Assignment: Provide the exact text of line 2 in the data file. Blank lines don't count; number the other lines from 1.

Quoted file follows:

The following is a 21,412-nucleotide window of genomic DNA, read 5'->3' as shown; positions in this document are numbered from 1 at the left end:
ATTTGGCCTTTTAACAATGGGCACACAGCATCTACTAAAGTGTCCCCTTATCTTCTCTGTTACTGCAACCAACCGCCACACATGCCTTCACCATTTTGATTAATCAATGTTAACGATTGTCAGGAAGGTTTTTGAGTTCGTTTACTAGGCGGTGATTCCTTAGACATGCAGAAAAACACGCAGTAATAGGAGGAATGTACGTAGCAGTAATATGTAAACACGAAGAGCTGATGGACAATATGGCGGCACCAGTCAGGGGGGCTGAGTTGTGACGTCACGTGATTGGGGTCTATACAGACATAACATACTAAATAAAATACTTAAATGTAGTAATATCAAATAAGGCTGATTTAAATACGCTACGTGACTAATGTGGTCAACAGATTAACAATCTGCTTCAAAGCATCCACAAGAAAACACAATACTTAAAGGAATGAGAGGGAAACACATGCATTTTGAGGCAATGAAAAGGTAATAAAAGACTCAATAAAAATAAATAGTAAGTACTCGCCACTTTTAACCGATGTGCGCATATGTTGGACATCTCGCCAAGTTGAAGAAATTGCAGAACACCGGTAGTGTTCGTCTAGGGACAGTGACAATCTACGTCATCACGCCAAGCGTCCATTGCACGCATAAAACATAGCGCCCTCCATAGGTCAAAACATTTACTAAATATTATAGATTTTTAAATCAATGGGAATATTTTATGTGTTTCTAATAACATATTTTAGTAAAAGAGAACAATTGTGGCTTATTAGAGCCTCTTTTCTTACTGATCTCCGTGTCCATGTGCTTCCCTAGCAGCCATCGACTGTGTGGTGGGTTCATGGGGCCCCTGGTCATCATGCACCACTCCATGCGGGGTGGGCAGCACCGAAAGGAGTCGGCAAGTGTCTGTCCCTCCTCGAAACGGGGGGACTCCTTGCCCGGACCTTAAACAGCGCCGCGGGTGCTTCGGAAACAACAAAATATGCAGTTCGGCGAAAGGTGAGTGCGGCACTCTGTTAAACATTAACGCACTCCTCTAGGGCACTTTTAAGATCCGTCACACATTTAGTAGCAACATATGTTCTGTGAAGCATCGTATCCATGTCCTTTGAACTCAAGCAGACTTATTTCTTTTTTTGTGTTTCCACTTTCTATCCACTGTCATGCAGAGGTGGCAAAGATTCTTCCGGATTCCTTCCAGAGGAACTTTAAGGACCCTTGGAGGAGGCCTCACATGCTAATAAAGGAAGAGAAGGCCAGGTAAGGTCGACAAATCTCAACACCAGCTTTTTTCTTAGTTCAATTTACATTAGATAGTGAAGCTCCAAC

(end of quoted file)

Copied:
ATTTGGCCTTTTAACAATGGGCACACAGCATCTACTAAAGTGTCCCCTTATCTTCTCTGTTACTGCAACCAACCGCCACACATGCCTTCACCATTTTGATTAATCAATGTTAACGATTGTCAGGAAGGTTTTTGAGTTCGTTTACTAGGCGGTGATTCCTTAGACATGCAGAAAAACACGCAGTAATAGGAGGAATGTACGTAGCAGTAATATGTAAACACGAAGAGCTGATGGACAATATGGCGGCACCAGTCAGGGGGGCTGAGTTGTGACGTCACGTGATTGGGGTCTATACAGACATAACATACTAAATAAAATACTTAAATGTAGTAATATCAAATAAGGCTGATTTAAATACGCTACGTGACTAATGTGGTCAACAGATTAACAATCTGCTTCAAAGCATCCACAAGAAAACACAATACTTAAAGGAATGAGAGGGAAACACATGCATTTTGAGGCAATGAAAAGGTAATAAAAGACTCAATAAAAATAAATAGTAAGTACTCGCCACTTTTAACCGATGTGCGCATATGTTGGACATCTCGCCAAGTTGAAGAAATTGCAGAACACCGGTAGTGTTCGTCTAGGGACAGTGACAATCTACGTCATCACGCCAAGCGTCCATTGCACGCATAAAACATAGCGCCCTCCATAGGTCAAAACATTTACTAAATATTATAGATTTTTAAATCAATGGGAATATTTTATGTGTTTCTAATAACATATTTTAGTAAAAGAGAACAATTGTGGCTTATTAGAGCCTCTTTTCTTACTGATCTCCGTGTCCATGTGCTTCCCTAGCAGCCATCGACTGTGTGGTGGGTTCATGGGGCCCCTGGTCATCATGCACCACTCCATGCGGGGTGGGCAGCACCGAAAGGAGTCGGCAAGTGTCTGTCCCTCCTCGAAACGGGGGGACTCCTTGCCCGGACCTTAAACAGCGCCGCGGGTGCTTCGGAAACAACAAAATATGCAGTTCGGCGAAAGGTGAGTGCGGCACTCTGTTAAACATTAACGCACTCCTCTAGGGCACTTTTAAGATCCGTCACACATTTAGTAGCAACATATGTTCTGTGAAGCATCGTATCCATGTCCTTTGAACTCAAGCAGACTTATTTCTTTTTTTGTGTTTCCACTTTCTATCCACTGTCATGCAGAGGTGGCAAAGATTCTTCCGGATTCCTTCCAGAGGAACTTTAAGGACCCTTGGAGGAGGCCTCACATGCTAATAAAGGAAGAGAAGGCCAGGTAAGGTCGACAAATCTCAACACCAGCTTTTTTCTTAGTTCAATTTACATTAGATAGTGAAGCTCCAAC